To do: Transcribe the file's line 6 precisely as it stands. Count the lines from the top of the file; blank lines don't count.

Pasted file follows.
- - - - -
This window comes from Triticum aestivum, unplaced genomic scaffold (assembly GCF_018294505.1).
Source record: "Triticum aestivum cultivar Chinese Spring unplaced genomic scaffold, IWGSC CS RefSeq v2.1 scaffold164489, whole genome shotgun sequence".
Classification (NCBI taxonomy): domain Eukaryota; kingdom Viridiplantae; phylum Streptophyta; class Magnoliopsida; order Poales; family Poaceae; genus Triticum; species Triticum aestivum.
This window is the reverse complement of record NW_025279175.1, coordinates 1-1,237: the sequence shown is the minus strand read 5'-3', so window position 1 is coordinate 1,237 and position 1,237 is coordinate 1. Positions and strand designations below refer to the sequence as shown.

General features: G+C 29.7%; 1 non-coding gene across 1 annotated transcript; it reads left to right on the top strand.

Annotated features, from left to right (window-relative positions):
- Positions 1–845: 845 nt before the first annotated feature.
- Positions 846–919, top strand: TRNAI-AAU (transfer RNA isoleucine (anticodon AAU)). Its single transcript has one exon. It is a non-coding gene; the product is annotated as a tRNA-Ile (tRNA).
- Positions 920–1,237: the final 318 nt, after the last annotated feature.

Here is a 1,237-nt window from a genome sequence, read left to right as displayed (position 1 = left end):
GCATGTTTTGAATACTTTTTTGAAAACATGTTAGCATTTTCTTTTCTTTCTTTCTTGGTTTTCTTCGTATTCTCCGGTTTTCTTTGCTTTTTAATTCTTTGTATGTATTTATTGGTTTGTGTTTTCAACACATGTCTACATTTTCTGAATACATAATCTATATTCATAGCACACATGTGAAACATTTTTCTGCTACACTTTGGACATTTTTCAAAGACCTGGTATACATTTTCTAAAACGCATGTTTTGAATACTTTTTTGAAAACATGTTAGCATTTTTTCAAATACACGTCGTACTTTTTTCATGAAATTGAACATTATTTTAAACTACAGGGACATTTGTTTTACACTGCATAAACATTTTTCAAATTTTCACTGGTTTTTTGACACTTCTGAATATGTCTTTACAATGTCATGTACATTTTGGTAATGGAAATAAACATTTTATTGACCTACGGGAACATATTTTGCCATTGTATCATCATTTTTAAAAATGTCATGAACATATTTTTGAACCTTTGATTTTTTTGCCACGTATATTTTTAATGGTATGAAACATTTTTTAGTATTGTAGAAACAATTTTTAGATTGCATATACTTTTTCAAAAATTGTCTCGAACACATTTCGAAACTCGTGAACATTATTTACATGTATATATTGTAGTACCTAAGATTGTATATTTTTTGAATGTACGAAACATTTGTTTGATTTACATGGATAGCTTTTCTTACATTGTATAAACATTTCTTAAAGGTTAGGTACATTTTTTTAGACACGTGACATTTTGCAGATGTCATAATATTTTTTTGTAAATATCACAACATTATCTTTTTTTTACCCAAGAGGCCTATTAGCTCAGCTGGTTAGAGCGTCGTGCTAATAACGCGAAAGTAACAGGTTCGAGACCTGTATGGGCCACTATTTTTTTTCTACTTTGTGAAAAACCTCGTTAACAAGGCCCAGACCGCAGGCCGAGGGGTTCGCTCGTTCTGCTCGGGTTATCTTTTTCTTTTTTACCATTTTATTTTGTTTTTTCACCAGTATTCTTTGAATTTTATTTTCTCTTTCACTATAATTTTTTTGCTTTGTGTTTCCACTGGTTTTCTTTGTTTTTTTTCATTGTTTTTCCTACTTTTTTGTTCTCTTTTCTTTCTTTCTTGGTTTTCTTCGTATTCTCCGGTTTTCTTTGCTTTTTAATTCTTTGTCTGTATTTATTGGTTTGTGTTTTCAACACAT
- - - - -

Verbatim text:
Annotated features, from left to right (window-relative positions):